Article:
Little Sisters face new lawsuit over their HHS mandate exemption
Nov. 24, 2017
The Little Sisters of the Poor are returning to court to defend their exemption from the federal contraception mandate, after two states filed lawsuits challenging the exemption.
“No one needs nuns in order to get contraceptives, and no one needs these guys reigniting the last administration's divisive and unnecessary culture war,” said Mark Rienzi, senior counsel at Becket Law and lead attorney for the Little Sisters.
The Little Sisters of Poor are religious sisters dedicated to living with and caring for the elderly poor. In recent years, they have been embroiled in a lawsuit challenging the federal contraception mandate, which requires them to offer an employee health plan covering contraception, sterilizations and some drugs that can cause early abortions. Catholic teaching holds contraception and abortion to be gravely immoral.
Last month, the Trump administration announced changes to the mandate, including a broad religious exemption that offered protection from its demands to the Little Sisters and other objecting religious non-profits.
“The new rule should mean that their lawsuit against the federal government will soon end,” said Becket, the religious liberty law firm representing the sisters.
However, the states of California and Pennsylvania are now suing, challenging the Little Sisters’ religious exemption.
The HHS contraceptive mandate, issued under the Affordable Care Act, required that cost-free coverage for contraceptives, sterilizations, and some drugs that can cause abortions be included in employer health plans.
The original mandate had only a narrow exemption for houses of worship and their integrated auxiliaries. Following a wave of lawsuits on the grounds of religious liberty, the Obama administration released a “religious freedom accommodation” for faith-based non-profits that were not directly affiliated with a house of worship.
Under the accommodation, these groups could send a form to the government outlining their objection to the mandate, which would trigger a government directive to an insurer or third-party administrator to provide the cost-free contraceptive coverage in employee health plans.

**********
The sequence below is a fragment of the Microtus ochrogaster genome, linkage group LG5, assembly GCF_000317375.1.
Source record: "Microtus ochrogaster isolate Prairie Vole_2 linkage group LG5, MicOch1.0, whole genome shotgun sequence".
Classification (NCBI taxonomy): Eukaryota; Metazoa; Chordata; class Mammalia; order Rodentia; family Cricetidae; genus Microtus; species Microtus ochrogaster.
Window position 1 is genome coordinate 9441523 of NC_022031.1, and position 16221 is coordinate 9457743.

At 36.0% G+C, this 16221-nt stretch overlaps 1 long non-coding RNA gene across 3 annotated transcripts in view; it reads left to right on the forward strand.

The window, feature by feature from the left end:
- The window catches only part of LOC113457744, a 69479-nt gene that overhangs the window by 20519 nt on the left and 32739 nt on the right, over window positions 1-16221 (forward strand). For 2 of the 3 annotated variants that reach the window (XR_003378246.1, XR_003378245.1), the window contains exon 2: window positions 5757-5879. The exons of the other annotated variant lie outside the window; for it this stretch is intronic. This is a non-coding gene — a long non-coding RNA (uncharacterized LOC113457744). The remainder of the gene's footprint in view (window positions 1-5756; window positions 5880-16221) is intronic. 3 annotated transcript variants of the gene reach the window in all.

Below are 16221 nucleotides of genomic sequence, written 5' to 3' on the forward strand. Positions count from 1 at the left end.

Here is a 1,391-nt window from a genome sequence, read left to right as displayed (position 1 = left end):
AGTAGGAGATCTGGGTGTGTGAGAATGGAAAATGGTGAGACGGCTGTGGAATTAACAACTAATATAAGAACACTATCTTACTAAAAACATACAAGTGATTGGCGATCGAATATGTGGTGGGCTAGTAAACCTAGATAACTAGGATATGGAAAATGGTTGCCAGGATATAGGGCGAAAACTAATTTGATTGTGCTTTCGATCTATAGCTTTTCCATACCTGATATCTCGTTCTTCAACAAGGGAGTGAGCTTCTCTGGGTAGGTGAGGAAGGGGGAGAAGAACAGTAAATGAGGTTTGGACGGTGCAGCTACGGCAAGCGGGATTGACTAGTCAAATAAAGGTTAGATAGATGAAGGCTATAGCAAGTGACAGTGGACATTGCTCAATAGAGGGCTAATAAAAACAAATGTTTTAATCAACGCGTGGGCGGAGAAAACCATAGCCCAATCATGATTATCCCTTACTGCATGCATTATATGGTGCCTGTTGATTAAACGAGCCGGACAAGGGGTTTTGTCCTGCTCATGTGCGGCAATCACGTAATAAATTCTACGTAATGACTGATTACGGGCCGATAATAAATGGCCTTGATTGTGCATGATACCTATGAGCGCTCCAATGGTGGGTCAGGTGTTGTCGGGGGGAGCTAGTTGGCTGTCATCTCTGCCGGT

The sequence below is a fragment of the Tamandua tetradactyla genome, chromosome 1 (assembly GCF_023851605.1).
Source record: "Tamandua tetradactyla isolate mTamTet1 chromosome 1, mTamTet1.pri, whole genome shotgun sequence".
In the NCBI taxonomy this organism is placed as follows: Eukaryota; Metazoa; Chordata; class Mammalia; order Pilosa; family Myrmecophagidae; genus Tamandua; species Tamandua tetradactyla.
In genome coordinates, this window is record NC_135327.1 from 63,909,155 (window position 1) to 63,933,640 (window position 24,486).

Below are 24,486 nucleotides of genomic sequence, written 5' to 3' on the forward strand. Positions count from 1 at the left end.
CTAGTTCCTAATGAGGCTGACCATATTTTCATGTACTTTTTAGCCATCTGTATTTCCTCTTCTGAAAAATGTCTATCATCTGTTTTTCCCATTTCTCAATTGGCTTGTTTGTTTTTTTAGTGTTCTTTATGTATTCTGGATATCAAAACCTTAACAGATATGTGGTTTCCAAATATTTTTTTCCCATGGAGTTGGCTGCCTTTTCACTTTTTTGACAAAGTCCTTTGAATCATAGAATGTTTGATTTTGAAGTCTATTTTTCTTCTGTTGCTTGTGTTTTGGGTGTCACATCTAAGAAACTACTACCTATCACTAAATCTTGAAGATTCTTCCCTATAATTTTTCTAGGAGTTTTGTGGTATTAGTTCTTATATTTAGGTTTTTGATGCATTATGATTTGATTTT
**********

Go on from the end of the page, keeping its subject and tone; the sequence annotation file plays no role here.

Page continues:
However, many groups argued that the accommodation still required them to participate in the provision of products that they believed to be immoral. Furthermore, they argued that, despite the government’s insistence that birth control products are free for insurers to provide, the cost of the objectionable products would ultimately be passed on to them in the form of higher premiums.
More than 300 plaintiffs filed lawsuits against the mandate. In 2014, Hobby Lobby, a craft supply retailer owned by a Christian family, won a case against the mandate in a 5-4 Supreme Court decision.
In 2016, a bundle of cases challenging the mandate and its accommodation made its way to the Supreme Court – including the Little Sisters of the Poor, the Archdiocese of Washington, Bishop David Zubik of Pittsburgh, and other Christian colleges and universities.
After oral arguments in the case in March of 2016, the Supreme Court, in a rare move in the middle of a case, directed both the government and the plaintiffs to submit briefs explaining if, and how, a conclusion could be reached providing the contraceptive coverage while at the same time respecting the religious freedom of the non-profits.
Both parties submitted briefs, and in May of 2016, the Court voided the federal circuit court decisions involving the plaintiffs, and sent the cases back to their respective federal courts. The Court directed the lower courts to give all parties time to come to an agreement that satisfied their needs.
In October 2017, the Trump administration announced a modification of the mandate. While the original rule remains in place, a much broader exemption is granted to non-profits and some for-profit companies, if they can demonstrate a religiously-based objection to the mandate’s demands.
A moral exemption to the mandate is also permitted, although not for publicly-traded for-profit companies. The moral exemption would protect, for example, secular crisis pregnancy centers, which object to the mandate on moral rather than religious grounds.
The “accommodation” offered to non-profits by the Obama administration is now voluntary. Non-profits can have their insurer or third-party administrator offer the coverage for sterilizations, contraceptives, and drugs that can cause abortions, but they do not have to do so under law.
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